Objective: This study was undertaken to determine the relationships between microscopy findings on wet mounts, such as lactobacillary grade or vaginal leukocytosis, and results of vaginal culture, lactate and succinate content of the vagina, and levels of selected cytokines.
Study design: In a population of 631 unselected women seeking treatment at an obstetrics and gynecology outpatient clinic, vaginal fluid was obtained by wooden Ayre spatula for wet mounting and pH measurement, by high vaginal swab for culture, and by standardized vaginal rinsing with 2 mL 0.9% sodium chloride solution for measurements of lactate, succinate, interleukin 1beta, interleukin 8, leukemia inhibitory factor, and interleukin 1 receptor antagonist concentrations. Lactate and succinate levels were measured by gas-liquid chromatography and the cytokine concentrations were measured by specific immunoassays. Both univariate analysis (Student t test, Welch test, chi(2) test, and Fisher exact test) and multivariate regression analysis (Cox analysis) were used.
Results: Increasing disturbance of the lactobacillary flora (lactobacillary grades I, IIa, IIb, and III) was highly correlated with the presence of Gardnerella vaginalis, Trichomonas vaginalis, enterococci, group B streptococci, and Escherichia coli. Vaginal pH and interleukin 8 and interleukin 1beta concentrations increased linearly with increasing lactobacillary grade, whereas lactate concentrations and the presence of epithelial cell lysis decreased. A similar pattern of associations with increasing leukocyte count was clear, but in addition there was an increase in leukemia inhibitory factor concentration. Multivariate analysis of vaginal leukocytosis, lactobacillary grades, and the presence of positive vaginal culture results showed that interleukin 1beta concentration was most closely related to the lactobacillary grade, leukemia inhibitory factor concentration was most closely related to the lactobacillary grade and positive culture results, interleukin 8 concentration was most closely related to positive culture results, and interleukin 1 receptor antagonist concentration was most closely related to vaginal leukocytosis and positive culture results. The concentration ratio of interleukin 1beta to interleukin 1 receptor antagonist remained stable, except when vaginal leukocytosis increased. In its most severe form, with >10 leukocytes per epithelial cell present, a decompensation of the vaginal flora with a collapse in interleukin 1beta and interleukin 1 receptor antagonist concentrations was seen, but there was a concurrent sharp increase in leukemia inhibitory factor concentration. This pattern was completely different from the course of the cytokine concentrations associated with a lactobacillary grade increase.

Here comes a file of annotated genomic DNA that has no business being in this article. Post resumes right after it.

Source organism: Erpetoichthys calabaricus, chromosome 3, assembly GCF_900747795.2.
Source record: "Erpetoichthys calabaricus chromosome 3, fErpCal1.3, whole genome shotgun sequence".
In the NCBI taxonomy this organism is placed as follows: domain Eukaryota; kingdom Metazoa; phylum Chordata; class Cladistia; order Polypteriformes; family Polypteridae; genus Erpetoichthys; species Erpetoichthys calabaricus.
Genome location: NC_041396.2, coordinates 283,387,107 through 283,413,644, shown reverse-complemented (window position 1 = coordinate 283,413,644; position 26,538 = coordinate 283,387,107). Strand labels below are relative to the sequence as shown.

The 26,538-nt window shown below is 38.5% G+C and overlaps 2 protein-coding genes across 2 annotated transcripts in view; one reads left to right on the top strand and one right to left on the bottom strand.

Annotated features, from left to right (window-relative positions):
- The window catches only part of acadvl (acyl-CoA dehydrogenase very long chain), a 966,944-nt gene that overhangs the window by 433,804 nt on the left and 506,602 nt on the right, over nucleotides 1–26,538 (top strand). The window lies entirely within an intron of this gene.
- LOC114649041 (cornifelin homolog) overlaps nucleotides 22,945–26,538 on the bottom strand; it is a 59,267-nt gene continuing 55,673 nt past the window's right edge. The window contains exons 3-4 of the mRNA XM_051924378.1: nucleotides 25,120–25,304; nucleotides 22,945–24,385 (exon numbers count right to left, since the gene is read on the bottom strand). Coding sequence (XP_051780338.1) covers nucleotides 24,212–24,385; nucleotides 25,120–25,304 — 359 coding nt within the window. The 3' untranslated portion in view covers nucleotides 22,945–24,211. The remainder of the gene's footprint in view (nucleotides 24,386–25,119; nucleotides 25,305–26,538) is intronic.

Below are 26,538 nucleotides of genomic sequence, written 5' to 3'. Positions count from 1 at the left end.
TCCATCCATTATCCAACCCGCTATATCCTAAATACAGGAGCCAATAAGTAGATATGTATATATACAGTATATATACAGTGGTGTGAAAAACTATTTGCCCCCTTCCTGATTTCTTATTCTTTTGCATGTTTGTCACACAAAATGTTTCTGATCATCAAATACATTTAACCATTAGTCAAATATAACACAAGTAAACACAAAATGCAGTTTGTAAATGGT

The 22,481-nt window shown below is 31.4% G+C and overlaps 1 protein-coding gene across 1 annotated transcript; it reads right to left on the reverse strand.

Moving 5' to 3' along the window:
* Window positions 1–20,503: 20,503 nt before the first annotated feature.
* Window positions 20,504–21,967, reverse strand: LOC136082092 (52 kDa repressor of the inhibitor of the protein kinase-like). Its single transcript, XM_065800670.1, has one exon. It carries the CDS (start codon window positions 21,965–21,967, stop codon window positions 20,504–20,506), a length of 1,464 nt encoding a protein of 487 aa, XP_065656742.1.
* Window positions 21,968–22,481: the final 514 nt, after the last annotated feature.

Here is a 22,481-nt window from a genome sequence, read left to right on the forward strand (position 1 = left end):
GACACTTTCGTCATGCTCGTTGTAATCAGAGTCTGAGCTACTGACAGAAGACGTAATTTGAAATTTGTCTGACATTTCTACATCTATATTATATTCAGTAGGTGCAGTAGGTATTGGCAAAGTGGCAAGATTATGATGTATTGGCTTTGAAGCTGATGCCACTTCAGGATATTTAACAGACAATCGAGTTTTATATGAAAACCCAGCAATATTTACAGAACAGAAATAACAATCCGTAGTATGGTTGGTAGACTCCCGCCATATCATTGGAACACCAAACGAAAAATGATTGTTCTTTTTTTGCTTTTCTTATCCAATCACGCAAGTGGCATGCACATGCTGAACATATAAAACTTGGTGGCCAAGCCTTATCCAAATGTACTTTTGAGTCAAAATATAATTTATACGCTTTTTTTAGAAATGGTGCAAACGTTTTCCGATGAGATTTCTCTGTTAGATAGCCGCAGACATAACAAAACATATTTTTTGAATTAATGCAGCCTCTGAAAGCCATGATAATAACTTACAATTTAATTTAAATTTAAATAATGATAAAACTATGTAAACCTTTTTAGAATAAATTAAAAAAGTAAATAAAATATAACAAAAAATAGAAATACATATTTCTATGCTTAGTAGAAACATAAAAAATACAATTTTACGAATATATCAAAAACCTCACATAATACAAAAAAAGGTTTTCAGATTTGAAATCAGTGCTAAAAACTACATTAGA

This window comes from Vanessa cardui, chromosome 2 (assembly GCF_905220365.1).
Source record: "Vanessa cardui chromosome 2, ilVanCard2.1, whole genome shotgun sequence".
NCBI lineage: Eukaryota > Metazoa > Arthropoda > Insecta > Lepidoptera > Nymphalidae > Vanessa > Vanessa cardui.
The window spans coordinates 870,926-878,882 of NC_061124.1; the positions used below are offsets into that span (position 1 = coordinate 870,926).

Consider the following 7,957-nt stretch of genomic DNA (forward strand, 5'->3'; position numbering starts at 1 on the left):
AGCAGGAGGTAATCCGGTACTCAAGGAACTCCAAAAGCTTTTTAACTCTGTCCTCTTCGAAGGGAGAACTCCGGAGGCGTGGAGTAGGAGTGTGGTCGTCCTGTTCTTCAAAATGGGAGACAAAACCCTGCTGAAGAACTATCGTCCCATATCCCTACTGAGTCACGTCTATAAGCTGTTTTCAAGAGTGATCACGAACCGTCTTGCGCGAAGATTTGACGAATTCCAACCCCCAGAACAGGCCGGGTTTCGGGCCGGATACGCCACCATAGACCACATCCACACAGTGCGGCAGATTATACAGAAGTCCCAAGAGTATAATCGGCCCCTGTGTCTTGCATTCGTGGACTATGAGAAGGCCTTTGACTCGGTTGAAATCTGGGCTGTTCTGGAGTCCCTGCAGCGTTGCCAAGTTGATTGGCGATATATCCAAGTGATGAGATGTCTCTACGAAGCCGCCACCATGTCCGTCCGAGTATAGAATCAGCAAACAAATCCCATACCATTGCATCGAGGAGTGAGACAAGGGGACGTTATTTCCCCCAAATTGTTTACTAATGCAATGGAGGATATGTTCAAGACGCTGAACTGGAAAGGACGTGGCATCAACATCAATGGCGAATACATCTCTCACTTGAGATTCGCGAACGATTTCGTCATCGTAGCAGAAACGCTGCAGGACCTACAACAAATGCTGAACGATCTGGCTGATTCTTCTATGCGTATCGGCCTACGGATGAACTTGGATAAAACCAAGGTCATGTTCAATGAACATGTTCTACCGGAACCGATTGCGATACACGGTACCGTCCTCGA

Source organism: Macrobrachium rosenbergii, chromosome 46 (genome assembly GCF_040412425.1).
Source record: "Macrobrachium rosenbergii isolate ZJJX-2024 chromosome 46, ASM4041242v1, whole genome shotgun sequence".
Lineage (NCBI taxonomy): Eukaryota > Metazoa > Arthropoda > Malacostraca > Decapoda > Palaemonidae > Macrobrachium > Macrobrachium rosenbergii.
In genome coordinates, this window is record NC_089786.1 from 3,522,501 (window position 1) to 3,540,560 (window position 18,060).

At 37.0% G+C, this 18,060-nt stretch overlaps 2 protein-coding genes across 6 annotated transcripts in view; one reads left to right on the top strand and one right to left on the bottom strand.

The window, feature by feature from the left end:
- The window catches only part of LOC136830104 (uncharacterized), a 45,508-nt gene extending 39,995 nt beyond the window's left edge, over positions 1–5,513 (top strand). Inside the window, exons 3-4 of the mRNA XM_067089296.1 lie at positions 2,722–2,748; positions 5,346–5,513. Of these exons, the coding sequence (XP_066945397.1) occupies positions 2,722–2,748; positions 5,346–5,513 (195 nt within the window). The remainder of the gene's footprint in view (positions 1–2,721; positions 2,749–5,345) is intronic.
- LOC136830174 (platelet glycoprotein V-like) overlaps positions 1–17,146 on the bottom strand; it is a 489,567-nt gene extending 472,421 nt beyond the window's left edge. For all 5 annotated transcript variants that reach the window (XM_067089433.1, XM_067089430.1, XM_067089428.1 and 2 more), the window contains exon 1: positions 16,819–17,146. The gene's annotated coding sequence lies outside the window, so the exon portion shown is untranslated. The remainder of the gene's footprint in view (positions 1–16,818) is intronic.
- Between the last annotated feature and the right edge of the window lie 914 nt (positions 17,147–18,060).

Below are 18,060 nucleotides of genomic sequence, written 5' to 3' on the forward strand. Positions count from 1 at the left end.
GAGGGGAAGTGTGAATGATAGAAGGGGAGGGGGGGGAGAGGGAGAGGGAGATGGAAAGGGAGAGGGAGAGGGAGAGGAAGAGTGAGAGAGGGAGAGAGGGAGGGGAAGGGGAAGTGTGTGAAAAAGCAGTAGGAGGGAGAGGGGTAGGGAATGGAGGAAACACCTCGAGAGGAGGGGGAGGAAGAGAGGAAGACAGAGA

Conclusion: Both disturbed lactobacillary grade and the presence of increasing vaginal leukocytosis were correlated with lactobacillary substrate (lactate) concentration, pH, and the concentrations of a variety of cytokines. There was a remarkably linear increase in these cytokines as either leukocytosis or lactobacillary grade became more severe. In circumstances in which leukocytosis was extreme, however, interleukin 1beta was no longer produced but leukemia inhibitory factor concentrations increased. We speculate that in extreme inflammation the body tries to limit the damage that can be done by exaggerated cytokine production.